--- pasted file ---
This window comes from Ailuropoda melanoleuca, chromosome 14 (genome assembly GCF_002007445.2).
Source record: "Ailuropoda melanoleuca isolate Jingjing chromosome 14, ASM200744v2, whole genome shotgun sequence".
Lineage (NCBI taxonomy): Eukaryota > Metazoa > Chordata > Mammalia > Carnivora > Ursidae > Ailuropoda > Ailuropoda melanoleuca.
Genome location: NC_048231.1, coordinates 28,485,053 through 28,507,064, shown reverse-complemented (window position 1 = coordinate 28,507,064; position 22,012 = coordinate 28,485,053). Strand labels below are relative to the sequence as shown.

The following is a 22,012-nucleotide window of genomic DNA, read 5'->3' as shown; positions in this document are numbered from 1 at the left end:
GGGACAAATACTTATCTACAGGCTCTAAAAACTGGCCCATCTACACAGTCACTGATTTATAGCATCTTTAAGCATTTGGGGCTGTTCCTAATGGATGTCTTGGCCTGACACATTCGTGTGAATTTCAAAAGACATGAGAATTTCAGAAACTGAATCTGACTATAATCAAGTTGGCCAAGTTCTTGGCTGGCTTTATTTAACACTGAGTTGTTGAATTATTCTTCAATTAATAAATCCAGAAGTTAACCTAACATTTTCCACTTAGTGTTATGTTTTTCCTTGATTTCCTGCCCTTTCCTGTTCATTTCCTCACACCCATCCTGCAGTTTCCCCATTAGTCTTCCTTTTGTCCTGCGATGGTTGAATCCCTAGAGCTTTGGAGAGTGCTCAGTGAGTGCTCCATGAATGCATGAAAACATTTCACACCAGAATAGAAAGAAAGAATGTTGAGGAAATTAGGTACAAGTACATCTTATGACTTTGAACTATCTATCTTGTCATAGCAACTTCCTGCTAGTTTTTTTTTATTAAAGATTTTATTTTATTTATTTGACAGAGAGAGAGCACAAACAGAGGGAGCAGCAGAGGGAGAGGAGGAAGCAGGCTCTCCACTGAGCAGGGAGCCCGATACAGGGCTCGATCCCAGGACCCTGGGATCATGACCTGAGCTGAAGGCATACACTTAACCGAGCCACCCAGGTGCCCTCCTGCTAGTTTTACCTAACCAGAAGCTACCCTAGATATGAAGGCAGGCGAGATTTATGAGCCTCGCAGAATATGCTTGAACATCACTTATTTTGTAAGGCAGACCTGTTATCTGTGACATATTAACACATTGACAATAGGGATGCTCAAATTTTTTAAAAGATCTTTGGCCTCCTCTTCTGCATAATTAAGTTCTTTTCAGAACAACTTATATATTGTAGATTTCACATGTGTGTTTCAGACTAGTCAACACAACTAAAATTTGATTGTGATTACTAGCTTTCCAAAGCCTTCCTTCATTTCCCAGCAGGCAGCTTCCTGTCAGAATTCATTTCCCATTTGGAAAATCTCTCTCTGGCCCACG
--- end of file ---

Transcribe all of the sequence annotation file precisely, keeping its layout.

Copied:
This window comes from Ailuropoda melanoleuca, chromosome 14 (genome assembly GCF_002007445.2).
Source record: "Ailuropoda melanoleuca isolate Jingjing chromosome 14, ASM200744v2, whole genome shotgun sequence".
Lineage (NCBI taxonomy): Eukaryota > Metazoa > Chordata > Mammalia > Carnivora > Ursidae > Ailuropoda > Ailuropoda melanoleuca.
Genome location: NC_048231.1, coordinates 28,485,053 through 28,507,064, shown reverse-complemented (window position 1 = coordinate 28,507,064; position 22,012 = coordinate 28,485,053). Strand labels below are relative to the sequence as shown.

The following is a 22,012-nucleotide window of genomic DNA, read 5'->3' as shown; positions in this document are numbered from 1 at the left end:
GGGACAAATACTTATCTACAGGCTCTAAAAACTGGCCCATCTACACAGTCACTGATTTATAGCATCTTTAAGCATTTGGGGCTGTTCCTAATGGATGTCTTGGCCTGACACATTCGTGTGAATTTCAAAAGACATGAGAATTTCAGAAACTGAATCTGACTATAATCAAGTTGGCCAAGTTCTTGGCTGGCTTTATTTAACACTGAGTTGTTGAATTATTCTTCAATTAATAAATCCAGAAGTTAACCTAACATTTTCCACTTAGTGTTATGTTTTTCCTTGATTTCCTGCCCTTTCCTGTTCATTTCCTCACACCCATCCTGCAGTTTCCCCATTAGTCTTCCTTTTGTCCTGCGATGGTTGAATCCCTAGAGCTTTGGAGAGTGCTCAGTGAGTGCTCCATGAATGCATGAAAACATTTCACACCAGAATAGAAAGAAAGAATGTTGAGGAAATTAGGTACAAGTACATCTTATGACTTTGAACTATCTATCTTGTCATAGCAACTTCCTGCTAGTTTTTTTTTATTAAAGATTTTATTTTATTTATTTGACAGAGAGAGAGCACAAACAGAGGGAGCAGCAGAGGGAGAGGAGGAAGCAGGCTCTCCACTGAGCAGGGAGCCCGATACAGGGCTCGATCCCAGGACCCTGGGATCATGACCTGAGCTGAAGGCATACACTTAACCGAGCCACCCAGGTGCCCTCCTGCTAGTTTTACCTAACCAGAAGCTACCCTAGATATGAAGGCAGGCGAGATTTATGAGCCTCGCAGAATATGCTTGAACATCACTTATTTTGTAAGGCAGACCTGTTATCTGTGACATATTAACACATTGACAATAGGGATGCTCAAATTTTTTAAAAGATCTTTGGCCTCCTCTTCTGCATAATTAAGTTCTTTTCAGAACAACTTATATATTGTAGATTTCACATGTGTGTTTCAGACTAGTCAACACAACTAAAATTTGATTGTGATTACTAGCTTTCCAAAGCCTTCCTTCATTTCCCAGCAGGCAGCTTCCTGTCAGAATTCATTTCCCATTTGGAAAATCTCTCTCTGGCCCACG